Can Your Genes Tell You if You Benefit From Vitamin D?

vitamin D

Take-away Message: Studying the expression of genes that are dependent on vitamin D makes it possible to identify individuals who will benefit from vitamin D supplementation, shows a University of Eastern Finland study published recently in PLoS One.

Population-based studies have shown that vitamin D deficiency may increase the risk for chronic diseases and weaken the body’s immune system. In the present study carried out at the University of Eastern Finland, Kuopio, the study participants were given a daily dose of either 40 or 80 micrograms of vitamin D, or a placebo, over a course of 5 months during Finnish winter. The results showed that the expression of vitamin D dependent genes in adipose tissue and monocytes, i.e. white blood cells, correlated only in half of the study participants with their vitamin D concentrations in the blood.

The researchers concluded that persons whose expression of the CD14 and thrombomodulin genes was not altered as a result of vitamin D supplementation already had a sufficiently high serum vitamin D concentration or their utilization of vitamin D was disturbed, which calls for further study. The researchers believe that studying the expression of vitamin D dependent genes in tissues is a novel way to identify individuals who might benefit from long-term vitamin D supplementation. This observation is further supported by the fact that studying alterations in the expression of genes also made it possible to identify persons whose levels of interleukin 6, an inflammation marker, were reduced as their serum vitamin D levels increased.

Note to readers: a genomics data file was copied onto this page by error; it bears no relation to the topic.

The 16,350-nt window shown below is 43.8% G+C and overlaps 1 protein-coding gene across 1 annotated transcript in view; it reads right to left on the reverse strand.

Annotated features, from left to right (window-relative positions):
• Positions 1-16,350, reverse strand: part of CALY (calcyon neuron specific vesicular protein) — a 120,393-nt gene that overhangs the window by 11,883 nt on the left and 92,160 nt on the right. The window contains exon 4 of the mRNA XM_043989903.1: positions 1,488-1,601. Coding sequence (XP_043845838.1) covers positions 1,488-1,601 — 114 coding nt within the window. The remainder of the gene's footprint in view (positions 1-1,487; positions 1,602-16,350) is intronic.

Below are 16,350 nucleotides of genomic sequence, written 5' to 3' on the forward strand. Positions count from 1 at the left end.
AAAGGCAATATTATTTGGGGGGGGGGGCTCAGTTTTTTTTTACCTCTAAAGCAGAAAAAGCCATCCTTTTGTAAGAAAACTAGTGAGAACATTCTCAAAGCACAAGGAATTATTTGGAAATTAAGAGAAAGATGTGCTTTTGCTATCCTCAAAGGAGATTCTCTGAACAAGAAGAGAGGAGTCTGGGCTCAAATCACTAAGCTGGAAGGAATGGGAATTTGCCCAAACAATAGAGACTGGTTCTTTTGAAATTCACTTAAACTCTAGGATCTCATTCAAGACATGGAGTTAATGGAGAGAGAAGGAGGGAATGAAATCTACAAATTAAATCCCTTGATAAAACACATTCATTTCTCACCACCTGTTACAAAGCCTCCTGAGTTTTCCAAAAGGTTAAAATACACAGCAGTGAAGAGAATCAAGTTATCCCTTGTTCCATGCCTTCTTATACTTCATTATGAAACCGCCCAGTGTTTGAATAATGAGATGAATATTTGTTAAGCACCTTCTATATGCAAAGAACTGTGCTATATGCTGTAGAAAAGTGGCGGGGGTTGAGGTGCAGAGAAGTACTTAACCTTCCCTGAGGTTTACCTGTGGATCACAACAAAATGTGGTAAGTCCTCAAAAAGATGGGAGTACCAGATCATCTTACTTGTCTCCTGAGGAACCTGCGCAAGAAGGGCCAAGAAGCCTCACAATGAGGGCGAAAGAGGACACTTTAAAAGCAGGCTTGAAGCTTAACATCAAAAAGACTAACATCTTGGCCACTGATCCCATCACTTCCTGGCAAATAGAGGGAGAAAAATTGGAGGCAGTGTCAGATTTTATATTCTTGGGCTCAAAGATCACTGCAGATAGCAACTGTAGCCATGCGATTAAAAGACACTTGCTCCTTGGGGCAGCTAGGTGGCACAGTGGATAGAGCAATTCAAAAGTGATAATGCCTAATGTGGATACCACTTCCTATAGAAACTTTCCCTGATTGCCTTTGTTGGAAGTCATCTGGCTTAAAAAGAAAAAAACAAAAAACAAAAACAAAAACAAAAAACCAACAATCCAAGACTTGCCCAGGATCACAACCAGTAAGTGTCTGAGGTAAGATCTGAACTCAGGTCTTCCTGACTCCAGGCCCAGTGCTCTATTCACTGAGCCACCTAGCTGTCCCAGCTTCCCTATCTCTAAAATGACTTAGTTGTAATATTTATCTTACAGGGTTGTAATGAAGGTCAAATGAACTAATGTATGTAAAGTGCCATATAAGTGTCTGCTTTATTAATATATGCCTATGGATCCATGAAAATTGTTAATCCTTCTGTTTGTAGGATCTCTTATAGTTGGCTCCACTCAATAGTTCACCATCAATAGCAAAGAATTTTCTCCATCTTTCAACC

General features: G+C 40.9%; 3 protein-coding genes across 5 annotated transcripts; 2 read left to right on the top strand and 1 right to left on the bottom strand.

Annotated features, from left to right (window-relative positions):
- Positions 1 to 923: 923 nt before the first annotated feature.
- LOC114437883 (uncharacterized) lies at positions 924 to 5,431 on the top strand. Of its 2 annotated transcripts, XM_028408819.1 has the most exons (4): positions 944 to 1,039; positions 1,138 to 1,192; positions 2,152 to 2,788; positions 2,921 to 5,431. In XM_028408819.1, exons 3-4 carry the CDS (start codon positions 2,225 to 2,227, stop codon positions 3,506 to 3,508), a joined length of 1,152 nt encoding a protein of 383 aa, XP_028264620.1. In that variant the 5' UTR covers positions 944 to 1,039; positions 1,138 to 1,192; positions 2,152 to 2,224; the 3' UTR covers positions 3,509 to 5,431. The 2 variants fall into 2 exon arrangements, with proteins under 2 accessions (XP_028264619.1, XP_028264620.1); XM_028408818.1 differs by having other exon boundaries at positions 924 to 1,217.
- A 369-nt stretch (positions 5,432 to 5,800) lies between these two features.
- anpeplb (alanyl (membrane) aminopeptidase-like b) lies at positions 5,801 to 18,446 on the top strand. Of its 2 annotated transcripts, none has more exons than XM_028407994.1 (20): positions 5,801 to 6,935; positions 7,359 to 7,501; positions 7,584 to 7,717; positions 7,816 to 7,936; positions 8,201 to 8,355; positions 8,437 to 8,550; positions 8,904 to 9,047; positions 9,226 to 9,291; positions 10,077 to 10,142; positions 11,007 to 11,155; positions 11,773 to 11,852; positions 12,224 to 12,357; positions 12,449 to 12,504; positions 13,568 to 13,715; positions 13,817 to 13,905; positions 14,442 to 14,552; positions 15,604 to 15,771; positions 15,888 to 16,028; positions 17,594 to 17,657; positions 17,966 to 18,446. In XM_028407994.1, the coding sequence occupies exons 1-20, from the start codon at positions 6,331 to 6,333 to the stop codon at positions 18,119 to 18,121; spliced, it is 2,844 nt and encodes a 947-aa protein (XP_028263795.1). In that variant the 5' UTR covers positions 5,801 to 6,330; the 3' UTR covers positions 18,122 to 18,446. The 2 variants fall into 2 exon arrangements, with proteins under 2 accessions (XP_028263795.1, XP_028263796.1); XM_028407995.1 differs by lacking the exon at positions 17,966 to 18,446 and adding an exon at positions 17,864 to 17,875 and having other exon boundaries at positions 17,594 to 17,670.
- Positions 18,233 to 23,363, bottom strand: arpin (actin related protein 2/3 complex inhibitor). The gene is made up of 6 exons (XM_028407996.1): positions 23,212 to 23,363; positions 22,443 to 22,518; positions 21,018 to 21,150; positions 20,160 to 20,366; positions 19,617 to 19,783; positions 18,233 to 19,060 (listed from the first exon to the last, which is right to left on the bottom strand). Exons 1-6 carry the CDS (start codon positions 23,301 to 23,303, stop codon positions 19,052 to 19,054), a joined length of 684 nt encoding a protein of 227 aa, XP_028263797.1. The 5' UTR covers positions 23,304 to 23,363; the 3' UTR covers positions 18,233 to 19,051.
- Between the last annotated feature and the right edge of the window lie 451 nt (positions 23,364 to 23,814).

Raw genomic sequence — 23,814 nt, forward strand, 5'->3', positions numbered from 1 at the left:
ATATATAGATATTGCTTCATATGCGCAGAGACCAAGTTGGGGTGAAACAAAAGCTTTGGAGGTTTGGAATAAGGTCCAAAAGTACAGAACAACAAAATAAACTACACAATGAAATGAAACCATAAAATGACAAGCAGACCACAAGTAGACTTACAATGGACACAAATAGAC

I’m Dr. Michael Hunter.

The small print: The material presented herein is informational only, and is not designed to provide specific guidance for an individual. Please check with a valued health care provider with any questions or concerns. As for me, I am a Harvard- , Yale- and UPenn-educated radiation oncologist, and I practice in the Seattle, WA (USA) area. I feel genuinely privileged to be able to share with you. If you enjoyed today’s offering, please consider clicking the follow button at the bottom of this page.

Available now: Understand Colon Cancer in 60 Minutes; Understand Brain Glioma in 60 Minutes. Both can be found at the Apple Ibooks store. Coming Soon for iPad:  Understand Breast Cancer in 60 Minutes; Understand Colon Cancer in 60 Minute; Understand Colon Cancer in 60 Minutes; Understand Brain Glioma in 60 Minutes. Thank you.

References: 

1. University of Eastern Finland. “Who benefits from vitamin D?.” ScienceDaily. ScienceDaily, 13 August 2013. <www.sciencedaily.com/releases/2013/08/130813101005.htm>.
2. Carsten Carlberg, Sabine Seuter, Vanessa D. F. de Mello, Ursula Schwab, Sari Voutilainen, Kari Pulkki, Tarja Nurmi, Jyrki Virtanen, Tomi-Pekka Tuomainen, Matti Uusitupa. Primary Vitamin D Target Genes Allow a Categorization of Possible Benefits of Vitamin D3 SupplementationPLoS ONE, 2013; 8 (7): e71042 DOI:10.1371/journal.pone.0071042
 

Leave a Reply

Fill in your details below or click an icon to log in:

WordPress.com Logo

You are commenting using your WordPress.com account. Log Out / Change )

Twitter picture

You are commenting using your Twitter account. Log Out / Change )

Facebook photo

You are commenting using your Facebook account. Log Out / Change )

Google+ photo

You are commenting using your Google+ account. Log Out / Change )

Connecting to %s